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~ Editor Ratna Rao Shekar answers a few questions about her journey with WOW! Hyderabad in the last several years

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Intro: The Editor answers some questions related to the magazine over the past 21 years from our readers

Do you remember the first issue of WOW!?

How can I not remember, though it does seem, to use a cliché, like it was all just yesterday. After some intense planning and visits to press, we set up an editorial team and design team for Deepti in the shortest possible time. Her enthusiasm was such, we were all just drawn to the idea of a great magazine for a great city. Our very first issue had Shriya Sharan on the cover; I remember we just took her to Lifestyle stores in Begumpet, and shot her framed against those glitzy lights. And before we knew it, the first issue was launched with a party ( in true Deepti style).

WOW! turns 21 years and is officially an adult; what advice would you give the young WOW!!

Keep going baby! Things will change, pandemics happen, there will be low revenues, but remember you are here to reflect a city and its growth, so keep the issue coming out month after month.

In the 21 years, what have been your proudest moments with WOW!?

It’s a matter of pride that we’ve featured several upcoming models and actors who are now big. But that is not the only thing; I feel happy we are able to change  with the times. We are still a strong print magazine at a time when everyone else, even the big publishing houses, are calling it a day with print. During Covid, with all the constraints we brought out a digital version, and now we are poised to go digital, so our readers across the globe can access the magazine. Our social media content too has got a new lease of life. All this makes me happy as a founder-editor.

In the age of reels and likes, what is the relevance of a magazine like WOW!?

As I’ve said, we have also entered the online game. But we will continue with a strong presence in the print space, where people will have the tactile experience of holding a copy of WOW! and reading our articles.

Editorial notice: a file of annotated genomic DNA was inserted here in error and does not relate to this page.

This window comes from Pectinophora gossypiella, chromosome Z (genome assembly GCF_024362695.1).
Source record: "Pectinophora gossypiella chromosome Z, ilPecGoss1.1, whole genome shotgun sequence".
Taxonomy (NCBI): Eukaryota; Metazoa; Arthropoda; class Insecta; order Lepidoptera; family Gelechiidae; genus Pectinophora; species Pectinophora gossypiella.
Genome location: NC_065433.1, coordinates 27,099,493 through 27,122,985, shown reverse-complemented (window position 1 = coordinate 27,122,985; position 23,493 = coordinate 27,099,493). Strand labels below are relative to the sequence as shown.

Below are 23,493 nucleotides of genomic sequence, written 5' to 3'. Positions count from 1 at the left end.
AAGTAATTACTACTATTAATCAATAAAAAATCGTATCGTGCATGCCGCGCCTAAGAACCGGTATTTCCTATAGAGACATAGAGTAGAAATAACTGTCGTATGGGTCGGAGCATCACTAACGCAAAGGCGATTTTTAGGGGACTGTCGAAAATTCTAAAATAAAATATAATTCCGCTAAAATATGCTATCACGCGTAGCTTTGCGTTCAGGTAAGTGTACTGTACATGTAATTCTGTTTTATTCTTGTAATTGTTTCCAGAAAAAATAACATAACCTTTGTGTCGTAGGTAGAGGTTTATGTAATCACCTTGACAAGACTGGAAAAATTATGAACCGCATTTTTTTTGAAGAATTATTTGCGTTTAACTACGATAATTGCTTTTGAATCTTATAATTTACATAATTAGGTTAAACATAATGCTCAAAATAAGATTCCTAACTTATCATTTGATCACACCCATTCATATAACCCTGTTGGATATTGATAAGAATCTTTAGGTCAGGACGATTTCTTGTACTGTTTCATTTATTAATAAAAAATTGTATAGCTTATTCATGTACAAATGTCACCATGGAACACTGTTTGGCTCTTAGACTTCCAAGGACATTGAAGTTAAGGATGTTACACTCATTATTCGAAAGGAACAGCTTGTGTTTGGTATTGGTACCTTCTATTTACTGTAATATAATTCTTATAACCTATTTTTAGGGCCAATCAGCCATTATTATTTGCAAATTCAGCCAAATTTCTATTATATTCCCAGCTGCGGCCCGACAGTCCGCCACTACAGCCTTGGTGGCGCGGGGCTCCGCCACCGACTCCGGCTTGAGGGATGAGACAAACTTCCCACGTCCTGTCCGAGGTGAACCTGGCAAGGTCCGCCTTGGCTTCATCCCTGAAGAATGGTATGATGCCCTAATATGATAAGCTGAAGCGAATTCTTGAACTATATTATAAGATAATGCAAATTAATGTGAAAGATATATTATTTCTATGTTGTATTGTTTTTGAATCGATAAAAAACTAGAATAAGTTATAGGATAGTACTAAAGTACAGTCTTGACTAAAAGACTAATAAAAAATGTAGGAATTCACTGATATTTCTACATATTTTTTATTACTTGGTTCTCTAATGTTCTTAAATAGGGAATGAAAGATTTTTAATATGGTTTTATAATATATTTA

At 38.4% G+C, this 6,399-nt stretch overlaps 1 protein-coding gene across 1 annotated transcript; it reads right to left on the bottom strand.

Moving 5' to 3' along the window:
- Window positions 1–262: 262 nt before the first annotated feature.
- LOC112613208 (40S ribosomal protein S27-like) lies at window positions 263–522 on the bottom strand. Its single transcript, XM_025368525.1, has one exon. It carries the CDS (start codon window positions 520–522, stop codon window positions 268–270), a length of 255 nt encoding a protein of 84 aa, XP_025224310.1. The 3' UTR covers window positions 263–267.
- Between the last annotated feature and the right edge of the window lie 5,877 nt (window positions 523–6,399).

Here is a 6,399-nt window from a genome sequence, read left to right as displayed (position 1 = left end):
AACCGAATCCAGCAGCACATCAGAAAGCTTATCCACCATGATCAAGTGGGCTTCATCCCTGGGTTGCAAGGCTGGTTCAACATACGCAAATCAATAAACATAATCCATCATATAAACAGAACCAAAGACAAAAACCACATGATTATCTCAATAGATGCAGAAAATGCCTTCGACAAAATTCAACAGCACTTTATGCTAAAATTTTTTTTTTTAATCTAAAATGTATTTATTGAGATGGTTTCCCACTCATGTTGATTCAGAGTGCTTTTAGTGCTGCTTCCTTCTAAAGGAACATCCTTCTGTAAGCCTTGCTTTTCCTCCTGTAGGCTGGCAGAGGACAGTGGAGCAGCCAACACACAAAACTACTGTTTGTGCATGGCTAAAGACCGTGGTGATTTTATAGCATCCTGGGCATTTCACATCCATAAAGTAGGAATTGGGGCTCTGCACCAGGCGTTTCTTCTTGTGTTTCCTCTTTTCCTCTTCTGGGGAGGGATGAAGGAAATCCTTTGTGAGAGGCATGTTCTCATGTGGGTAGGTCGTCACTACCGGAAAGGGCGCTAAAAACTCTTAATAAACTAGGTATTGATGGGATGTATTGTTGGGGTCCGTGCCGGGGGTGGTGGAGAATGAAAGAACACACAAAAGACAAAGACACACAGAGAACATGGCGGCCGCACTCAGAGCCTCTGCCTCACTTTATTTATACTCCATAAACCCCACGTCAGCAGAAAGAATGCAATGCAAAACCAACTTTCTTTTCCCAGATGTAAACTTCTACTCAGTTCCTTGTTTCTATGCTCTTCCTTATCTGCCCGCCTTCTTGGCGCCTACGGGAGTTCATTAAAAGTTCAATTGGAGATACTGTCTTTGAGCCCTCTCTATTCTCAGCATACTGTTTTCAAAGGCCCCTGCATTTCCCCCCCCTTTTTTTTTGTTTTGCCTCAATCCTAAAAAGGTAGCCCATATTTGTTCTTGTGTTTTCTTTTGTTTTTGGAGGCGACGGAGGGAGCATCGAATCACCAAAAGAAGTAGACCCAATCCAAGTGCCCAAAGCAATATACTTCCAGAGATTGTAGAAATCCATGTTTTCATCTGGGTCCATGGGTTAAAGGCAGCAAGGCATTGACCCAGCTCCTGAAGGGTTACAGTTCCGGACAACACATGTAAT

Many say print is dying, do you believe that to be true? 

A magazine the way we know it, may no longer be relevant at a time when everyone is getting their news on their phones. Yet I believe it will be read, only that the format will be different. But apart from instant news, there will be, and should be, more analysis of the world around us. Or else people will lose their way in this constant bombarding of news -as -it- happens. For that, long form essays by serious writers are essential.

What are the lessons learnt as an editor in these 21 years?

One thing then and now, I realize, is that we have to remain relevant to the city and its people. While we have a large loyal readership who have been with us from day one, I think we need to bring in younger readers who want a guide to steer them through the new things in the city; whether it is nightlife or restaurants or even things to do and see.

Which part of Hyderabad remains the most untouched?

Every aspect of Hyderabad has changed, I can’t say something remains untouched. Maybe Abids, along with the GPO leading to Sultan Bazaar seems to remain what it was like when I used to go there during the 70’s. I would say Old City too, Laad Bazaar, Pathergatti and the areas surrounding Charminar still have that old world charm. We should make them into heritage zones, and not allow vehicular traffic. Maybe just use cycle rickshaws on these roads which will add to the novelty.

Which place/park/monument was there 20 years ago, and it now breaks your heart to see it go as part of new Hyderabad?

Of course, hands down it is the glorious rocks of Hyderabad. They are older than the dinosaurs, why would we so carelessly and ceaselessly blow them up in the name of development? We could build beautiful amphi-theaters as Colorado has done with their red rocks.

Any advise to young Hyderabadis?

Yes, these days the young are getting disconnected with their roots, their heritage, their families even. But these are things that form the core of who we are. Let us retain a pride in the city, and let the young who have the energy form the community that takes pride in its heritage and its values. I’m not sure many young even know there was not one Nizam, but eight ( till Independence), and the Qutb Shahi kings predate the Nizams. 

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